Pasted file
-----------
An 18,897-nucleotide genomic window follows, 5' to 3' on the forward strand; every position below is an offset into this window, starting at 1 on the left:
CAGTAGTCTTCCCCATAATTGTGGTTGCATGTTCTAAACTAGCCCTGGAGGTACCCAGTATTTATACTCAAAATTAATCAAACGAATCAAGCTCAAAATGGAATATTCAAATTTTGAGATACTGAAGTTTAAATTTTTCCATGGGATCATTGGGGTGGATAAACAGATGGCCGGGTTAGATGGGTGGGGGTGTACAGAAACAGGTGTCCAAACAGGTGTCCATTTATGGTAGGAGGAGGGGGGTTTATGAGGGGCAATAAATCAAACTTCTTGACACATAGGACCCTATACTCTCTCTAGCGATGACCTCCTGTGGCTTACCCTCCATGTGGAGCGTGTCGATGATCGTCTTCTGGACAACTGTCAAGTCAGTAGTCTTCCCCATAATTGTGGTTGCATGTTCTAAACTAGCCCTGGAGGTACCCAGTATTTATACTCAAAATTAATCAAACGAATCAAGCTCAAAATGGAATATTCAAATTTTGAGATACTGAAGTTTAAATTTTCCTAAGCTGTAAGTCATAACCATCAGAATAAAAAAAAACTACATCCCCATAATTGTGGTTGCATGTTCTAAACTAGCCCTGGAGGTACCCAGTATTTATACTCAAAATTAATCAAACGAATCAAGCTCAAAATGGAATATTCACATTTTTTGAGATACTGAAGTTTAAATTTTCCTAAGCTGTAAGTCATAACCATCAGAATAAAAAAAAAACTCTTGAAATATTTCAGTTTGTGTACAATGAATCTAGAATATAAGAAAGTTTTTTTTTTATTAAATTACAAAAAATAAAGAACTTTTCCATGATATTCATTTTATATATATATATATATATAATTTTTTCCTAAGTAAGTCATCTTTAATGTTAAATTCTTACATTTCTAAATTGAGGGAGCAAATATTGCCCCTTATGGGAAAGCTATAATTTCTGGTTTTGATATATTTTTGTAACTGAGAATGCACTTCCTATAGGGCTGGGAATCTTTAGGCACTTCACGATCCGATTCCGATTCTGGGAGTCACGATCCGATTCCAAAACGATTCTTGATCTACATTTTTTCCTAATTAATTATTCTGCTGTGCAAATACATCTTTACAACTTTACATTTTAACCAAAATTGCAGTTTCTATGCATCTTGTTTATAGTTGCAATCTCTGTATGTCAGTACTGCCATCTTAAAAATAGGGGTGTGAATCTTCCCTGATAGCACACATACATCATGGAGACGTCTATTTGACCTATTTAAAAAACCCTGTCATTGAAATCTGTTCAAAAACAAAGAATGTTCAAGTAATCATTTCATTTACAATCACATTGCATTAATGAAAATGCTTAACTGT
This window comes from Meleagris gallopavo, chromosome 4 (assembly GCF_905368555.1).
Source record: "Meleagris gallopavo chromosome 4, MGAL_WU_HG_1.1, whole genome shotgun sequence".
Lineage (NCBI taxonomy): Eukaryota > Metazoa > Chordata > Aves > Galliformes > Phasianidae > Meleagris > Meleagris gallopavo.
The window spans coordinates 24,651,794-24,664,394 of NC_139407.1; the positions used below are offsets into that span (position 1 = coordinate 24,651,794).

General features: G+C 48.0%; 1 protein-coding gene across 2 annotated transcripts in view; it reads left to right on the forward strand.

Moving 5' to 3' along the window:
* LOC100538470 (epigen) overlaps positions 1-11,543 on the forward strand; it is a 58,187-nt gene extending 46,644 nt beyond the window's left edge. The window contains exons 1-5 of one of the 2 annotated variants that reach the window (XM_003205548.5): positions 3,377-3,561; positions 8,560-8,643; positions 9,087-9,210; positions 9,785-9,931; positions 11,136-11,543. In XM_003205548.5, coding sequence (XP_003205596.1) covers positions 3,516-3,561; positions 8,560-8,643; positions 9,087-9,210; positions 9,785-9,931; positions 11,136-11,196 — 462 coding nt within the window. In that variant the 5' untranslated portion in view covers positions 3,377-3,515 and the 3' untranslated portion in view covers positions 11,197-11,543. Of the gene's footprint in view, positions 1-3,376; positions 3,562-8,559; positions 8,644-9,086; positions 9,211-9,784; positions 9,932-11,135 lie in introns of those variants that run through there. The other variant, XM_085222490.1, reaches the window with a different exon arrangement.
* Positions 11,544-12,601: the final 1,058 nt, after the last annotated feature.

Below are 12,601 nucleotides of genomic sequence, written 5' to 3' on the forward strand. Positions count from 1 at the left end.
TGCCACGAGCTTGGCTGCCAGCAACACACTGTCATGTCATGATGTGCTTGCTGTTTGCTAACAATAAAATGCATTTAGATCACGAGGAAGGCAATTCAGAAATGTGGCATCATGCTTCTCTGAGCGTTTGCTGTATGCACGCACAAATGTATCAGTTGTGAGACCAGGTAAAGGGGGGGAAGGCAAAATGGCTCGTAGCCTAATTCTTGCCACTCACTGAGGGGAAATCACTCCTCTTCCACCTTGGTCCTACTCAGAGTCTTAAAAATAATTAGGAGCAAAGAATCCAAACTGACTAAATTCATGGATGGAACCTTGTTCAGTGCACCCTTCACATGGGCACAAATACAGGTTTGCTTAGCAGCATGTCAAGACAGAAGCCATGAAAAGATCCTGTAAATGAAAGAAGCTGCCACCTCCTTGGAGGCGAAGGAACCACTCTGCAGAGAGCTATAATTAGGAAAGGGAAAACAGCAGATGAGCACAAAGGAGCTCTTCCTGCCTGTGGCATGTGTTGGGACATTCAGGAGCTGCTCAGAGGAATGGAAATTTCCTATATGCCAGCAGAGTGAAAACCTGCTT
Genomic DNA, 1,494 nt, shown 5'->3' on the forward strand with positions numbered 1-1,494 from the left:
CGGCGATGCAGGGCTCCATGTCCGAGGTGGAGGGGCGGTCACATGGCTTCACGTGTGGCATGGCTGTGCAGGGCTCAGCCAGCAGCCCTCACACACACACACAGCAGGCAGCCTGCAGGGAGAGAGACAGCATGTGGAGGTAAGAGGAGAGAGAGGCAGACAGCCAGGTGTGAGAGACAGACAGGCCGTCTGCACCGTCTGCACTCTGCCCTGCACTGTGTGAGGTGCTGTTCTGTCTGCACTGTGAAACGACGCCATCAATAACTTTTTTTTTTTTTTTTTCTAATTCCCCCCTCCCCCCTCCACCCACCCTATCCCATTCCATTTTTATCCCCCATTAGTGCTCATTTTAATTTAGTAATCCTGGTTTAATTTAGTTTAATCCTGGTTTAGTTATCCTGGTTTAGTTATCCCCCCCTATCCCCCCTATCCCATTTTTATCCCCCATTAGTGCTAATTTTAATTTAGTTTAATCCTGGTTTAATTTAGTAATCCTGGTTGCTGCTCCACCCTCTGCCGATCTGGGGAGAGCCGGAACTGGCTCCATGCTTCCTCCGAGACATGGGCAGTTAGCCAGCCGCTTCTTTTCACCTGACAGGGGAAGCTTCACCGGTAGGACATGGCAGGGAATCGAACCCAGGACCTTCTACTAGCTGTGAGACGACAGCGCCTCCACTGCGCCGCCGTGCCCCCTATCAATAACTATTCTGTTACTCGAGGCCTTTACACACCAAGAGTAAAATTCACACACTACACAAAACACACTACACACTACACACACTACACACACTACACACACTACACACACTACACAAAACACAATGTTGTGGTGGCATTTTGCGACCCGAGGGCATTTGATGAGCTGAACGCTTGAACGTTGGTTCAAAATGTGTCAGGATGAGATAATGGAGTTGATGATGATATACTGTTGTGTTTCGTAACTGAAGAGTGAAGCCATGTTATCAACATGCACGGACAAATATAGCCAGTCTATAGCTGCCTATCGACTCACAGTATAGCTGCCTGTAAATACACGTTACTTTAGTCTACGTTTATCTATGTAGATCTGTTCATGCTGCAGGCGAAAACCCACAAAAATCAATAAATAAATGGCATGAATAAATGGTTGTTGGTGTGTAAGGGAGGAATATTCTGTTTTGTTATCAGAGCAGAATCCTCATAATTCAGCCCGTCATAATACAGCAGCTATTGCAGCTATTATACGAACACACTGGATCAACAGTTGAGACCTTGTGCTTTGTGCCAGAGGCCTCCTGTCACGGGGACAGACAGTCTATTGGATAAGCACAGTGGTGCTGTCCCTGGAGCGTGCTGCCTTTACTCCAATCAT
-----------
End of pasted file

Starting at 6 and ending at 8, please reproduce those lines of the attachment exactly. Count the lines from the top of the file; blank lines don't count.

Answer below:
The window spans coordinates 24,651,794-24,664,394 of NC_139407.1; the positions used below are offsets into that span (position 1 = coordinate 24,651,794).

General features: G+C 48.0%; 1 protein-coding gene across 2 annotated transcripts in view; it reads left to right on the forward strand.

Moving 5' to 3' along the window: